Sometimes, teachers are inconsiderate with our academic load. Yes, students go into AP classes expecting a higher workload, but the amount of work that we have is often more than what college students have. College students take three to four classes while in high school, we have six or even seven. When inconsiderate teachers fail to acknowledge this, students have to use shortcuts in order to study. For instance, I remember when the teacher gave us a four-day warning to study nine chapters. I had no other choice but to study the test bank for the chapters in order to be on par with the other kids.

Some people will still argue that the test bank is a form of academic dishonesty.If teachers choose to copy questions from the internet, they should understand that students often use online resources to test themselves and that all material on the internet is fair game. The test bank is simply another practice test and study guide.

It can be understandable how some consider test banking to be cheating. It does cut out the purpose of learning new skills. But when most other people do it, skewing the curves, there comes a point when you care more about failing than your morals.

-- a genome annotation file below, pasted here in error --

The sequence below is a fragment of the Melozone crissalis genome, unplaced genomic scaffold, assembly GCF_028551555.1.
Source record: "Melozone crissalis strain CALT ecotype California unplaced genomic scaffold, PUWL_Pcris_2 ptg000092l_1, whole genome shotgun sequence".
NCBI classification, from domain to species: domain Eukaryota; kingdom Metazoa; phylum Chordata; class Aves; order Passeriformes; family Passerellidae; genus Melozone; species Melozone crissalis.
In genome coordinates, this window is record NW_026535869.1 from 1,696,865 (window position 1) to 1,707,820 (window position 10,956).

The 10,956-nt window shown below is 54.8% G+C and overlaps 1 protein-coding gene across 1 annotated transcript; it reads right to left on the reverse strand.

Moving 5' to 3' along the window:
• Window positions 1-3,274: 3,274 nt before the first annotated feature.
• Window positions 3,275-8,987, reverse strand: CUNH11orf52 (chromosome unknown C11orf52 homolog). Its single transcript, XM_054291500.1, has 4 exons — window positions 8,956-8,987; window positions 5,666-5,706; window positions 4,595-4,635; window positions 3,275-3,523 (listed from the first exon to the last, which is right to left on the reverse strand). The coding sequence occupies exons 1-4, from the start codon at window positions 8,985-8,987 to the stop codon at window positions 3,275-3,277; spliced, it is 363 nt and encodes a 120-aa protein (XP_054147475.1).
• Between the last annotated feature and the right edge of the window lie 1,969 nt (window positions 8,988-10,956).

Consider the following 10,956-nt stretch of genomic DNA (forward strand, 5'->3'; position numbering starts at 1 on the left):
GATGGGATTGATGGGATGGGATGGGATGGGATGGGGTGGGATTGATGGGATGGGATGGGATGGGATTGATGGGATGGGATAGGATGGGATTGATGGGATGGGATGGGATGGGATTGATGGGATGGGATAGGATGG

Refusing to use the test bank is just like saying you refuse to use the textbook. Both have the same information and are equally essential. One is just simplified and easier to access than the other. Just because the test bank is far more convenient, doesn’t mean that it is cheating. At this point, it’s a preference of how you want to study.

 

Test bank is not something to really bank on

By Subaita Rahman

Students in the AP Biology classes of Irvington have a peculiar routine. They often spend the night before their frequent multiple-chapter tests frantically reading PDFs of practice tests or rushing through online flashcards of sample problems. To any bystander, this would be acceptable as a good study tool—except that those PDFs and flashcards aren’t just practice problems, but the actual questions that will appear on the test the next day. AP Biology students now have online access to copies of the tests beforehand in order to memorize the answers ahead of time. There are excuses, sure—there’s too much to study, it’s the teacher’s own fault, it’s simply a “study resource”—but these are just weak excuses to justify cheating. Yes, even coming from someone who has been through an AP Bio class and understands this problem, using the test bank is still very obviously cheating.